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BOLIVIA: Girls welcomed into supportive home

Hogar Maria Auxiliadora provides shelter and education for young girls who have been abandoned


(MissionNewswire) Salesian missionaries offer schools and social development programs across Bolivia to ensure youth have access to education and hope for a brighter future. In Cochabamba, Salesians operate Hogar Maria Auxiliadora, where young girls seek shelter and an education. The long-term residential home provides a safe, structured setting where young girls can grow into independent and self-sufficient young women. As many as 45 girls ages 2-17 live there at any given time.

Eden Gordon, a Salesian lay missioner who has served twice at Hogar Maria Auxiliadora, was determined to help one young girl who had been abandoned. Veronica arrived when she was just 6 years old, abandoned by her parents without understanding why.

Gordon knew she needed to reassure Veronica of her worth, so she played a daily game with the little girl in the weeks leading up to her move into the residence. Gordon would ask Veronica when she was coming to live at the Hogar and tell her that she was excited and waiting for her arrival. It became a happy game the two played when they spoke.

The game instilled such confidence that on the day of her move, Veronica marched in with a big grin on her face. Gordon even nicknamed her Querida, from the Spanish “to love.” Every time she hears it, Veronica understands its truth.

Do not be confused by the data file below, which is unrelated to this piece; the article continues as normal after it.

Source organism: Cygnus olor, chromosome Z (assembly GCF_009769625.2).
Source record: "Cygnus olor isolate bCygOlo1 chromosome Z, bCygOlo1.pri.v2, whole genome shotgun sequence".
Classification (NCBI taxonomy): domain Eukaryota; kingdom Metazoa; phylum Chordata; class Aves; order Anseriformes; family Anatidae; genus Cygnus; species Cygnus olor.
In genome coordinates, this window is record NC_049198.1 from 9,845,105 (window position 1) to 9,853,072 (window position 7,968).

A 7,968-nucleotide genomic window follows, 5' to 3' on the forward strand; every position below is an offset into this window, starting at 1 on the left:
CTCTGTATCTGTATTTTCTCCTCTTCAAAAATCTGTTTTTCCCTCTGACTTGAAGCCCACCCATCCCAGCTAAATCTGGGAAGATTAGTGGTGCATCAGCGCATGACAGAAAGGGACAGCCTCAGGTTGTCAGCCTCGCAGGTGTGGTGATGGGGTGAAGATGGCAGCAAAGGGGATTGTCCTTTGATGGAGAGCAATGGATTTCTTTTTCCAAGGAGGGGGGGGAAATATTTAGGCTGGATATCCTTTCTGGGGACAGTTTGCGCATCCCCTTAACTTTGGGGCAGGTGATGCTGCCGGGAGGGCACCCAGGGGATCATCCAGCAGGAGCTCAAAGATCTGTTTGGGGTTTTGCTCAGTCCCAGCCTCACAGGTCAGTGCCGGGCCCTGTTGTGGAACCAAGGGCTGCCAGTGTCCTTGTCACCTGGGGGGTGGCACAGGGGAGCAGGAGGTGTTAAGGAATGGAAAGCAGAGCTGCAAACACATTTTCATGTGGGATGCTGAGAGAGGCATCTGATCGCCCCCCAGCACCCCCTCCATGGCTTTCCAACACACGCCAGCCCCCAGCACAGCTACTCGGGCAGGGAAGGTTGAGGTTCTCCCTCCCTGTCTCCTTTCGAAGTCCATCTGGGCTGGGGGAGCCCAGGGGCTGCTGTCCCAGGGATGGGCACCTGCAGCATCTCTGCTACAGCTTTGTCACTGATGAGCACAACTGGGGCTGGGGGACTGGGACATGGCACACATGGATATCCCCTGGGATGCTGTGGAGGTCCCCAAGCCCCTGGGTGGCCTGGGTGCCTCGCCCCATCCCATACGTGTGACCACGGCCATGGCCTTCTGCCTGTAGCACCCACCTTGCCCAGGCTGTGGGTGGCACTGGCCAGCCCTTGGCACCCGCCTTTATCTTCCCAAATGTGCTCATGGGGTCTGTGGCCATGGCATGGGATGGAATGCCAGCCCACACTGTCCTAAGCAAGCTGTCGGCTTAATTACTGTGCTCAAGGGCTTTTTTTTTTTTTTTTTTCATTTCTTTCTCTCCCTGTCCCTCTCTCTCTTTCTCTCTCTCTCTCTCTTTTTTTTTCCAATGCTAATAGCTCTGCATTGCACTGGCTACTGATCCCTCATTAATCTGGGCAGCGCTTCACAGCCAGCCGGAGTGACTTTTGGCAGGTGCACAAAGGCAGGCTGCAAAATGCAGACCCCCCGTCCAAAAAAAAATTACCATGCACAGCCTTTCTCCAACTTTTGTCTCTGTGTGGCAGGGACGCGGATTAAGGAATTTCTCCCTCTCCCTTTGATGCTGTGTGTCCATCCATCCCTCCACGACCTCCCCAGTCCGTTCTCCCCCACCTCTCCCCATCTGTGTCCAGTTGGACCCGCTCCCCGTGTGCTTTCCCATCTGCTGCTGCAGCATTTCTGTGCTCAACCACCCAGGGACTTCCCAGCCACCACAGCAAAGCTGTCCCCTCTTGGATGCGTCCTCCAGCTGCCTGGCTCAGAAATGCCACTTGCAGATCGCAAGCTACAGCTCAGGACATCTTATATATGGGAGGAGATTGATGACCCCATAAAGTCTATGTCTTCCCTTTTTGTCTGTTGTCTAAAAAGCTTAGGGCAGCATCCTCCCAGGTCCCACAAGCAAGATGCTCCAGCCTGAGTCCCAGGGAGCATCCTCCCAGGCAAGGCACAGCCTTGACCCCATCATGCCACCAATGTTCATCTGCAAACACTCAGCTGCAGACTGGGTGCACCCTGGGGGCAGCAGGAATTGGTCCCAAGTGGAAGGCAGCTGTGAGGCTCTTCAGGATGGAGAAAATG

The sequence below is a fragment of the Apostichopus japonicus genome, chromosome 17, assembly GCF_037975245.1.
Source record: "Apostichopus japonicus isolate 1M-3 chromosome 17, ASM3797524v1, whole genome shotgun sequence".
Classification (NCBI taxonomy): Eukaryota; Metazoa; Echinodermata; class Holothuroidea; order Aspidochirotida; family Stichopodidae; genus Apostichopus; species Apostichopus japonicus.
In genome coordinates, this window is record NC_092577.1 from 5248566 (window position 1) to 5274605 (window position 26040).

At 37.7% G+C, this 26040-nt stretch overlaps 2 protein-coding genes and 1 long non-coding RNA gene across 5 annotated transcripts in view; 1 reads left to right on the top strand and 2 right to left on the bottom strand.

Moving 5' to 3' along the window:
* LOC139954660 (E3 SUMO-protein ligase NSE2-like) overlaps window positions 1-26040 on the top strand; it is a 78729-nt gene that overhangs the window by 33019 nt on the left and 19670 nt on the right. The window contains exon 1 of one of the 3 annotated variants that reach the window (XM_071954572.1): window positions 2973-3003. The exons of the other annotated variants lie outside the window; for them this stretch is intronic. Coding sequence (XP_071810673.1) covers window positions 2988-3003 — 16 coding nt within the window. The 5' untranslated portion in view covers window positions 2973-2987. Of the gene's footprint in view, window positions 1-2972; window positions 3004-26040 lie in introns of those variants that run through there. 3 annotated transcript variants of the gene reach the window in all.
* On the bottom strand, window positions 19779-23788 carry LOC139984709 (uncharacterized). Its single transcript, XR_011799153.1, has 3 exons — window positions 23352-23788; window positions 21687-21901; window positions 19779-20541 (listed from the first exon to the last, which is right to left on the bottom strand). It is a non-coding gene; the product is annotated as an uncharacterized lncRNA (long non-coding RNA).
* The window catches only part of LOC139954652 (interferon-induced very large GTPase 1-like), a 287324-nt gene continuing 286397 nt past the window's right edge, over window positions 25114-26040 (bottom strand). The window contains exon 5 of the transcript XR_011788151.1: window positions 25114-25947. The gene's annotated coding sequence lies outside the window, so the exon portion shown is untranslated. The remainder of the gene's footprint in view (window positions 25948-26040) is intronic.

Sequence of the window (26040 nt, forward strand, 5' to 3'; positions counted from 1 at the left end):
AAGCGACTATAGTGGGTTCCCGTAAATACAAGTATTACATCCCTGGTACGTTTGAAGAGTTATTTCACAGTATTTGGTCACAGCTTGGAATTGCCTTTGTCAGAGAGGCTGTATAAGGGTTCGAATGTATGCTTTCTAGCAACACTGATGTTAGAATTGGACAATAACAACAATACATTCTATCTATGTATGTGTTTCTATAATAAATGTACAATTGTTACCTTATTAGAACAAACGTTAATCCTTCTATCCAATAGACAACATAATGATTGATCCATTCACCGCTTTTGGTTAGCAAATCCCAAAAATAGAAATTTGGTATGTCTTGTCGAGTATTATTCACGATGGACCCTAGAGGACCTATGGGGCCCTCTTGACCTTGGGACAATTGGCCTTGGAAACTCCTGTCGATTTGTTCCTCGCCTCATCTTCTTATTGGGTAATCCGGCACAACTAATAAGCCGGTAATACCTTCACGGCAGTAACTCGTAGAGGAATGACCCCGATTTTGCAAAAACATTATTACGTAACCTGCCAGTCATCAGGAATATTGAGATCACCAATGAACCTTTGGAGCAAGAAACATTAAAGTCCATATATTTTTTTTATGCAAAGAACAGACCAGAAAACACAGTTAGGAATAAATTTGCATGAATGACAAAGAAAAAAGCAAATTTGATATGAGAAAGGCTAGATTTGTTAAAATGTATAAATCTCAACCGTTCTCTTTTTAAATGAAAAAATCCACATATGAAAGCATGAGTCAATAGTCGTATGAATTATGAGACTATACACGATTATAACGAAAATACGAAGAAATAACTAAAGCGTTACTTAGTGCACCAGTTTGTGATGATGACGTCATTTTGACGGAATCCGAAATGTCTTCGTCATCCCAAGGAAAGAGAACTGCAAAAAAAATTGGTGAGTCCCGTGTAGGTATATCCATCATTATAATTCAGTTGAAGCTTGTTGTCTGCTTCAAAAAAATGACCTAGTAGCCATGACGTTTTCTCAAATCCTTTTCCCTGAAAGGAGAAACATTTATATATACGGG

“Many of the girls do have families, and staff work to reunite them whenever possible,” said Father Gus Baek, director of Salesian Missions, the U.S. development arm of the Salesians of Don Bosco. “Widespread poverty and lack of employment opportunities throughout Bolivia often mean that parents can’t afford to feed or care for their children. If reunification isn’t possible, these girls truly do grow up at the Hogar, where everyone there becomes their new family.”

Bolivia is the poorest country in South America and has the most unequal income distribution on the continent. According to the World Bank, the poverty rate was 35 percent in 2018. It is common for Bolivians to struggle to find adequate nutrition, shelter and other basic necessities. The geography of Bolivia contributes to the overwhelming poverty of its residents. Large swaths of the country remain undeveloped with a lack of roads and infrastructure.



ANS Photo (usage permissions and guidelines must be requested from ANS) 

ANS – Bolivia – A Welcome Home for Abandoned Girls

World Bank – Bolivia

Salesian Missions – Bolivia

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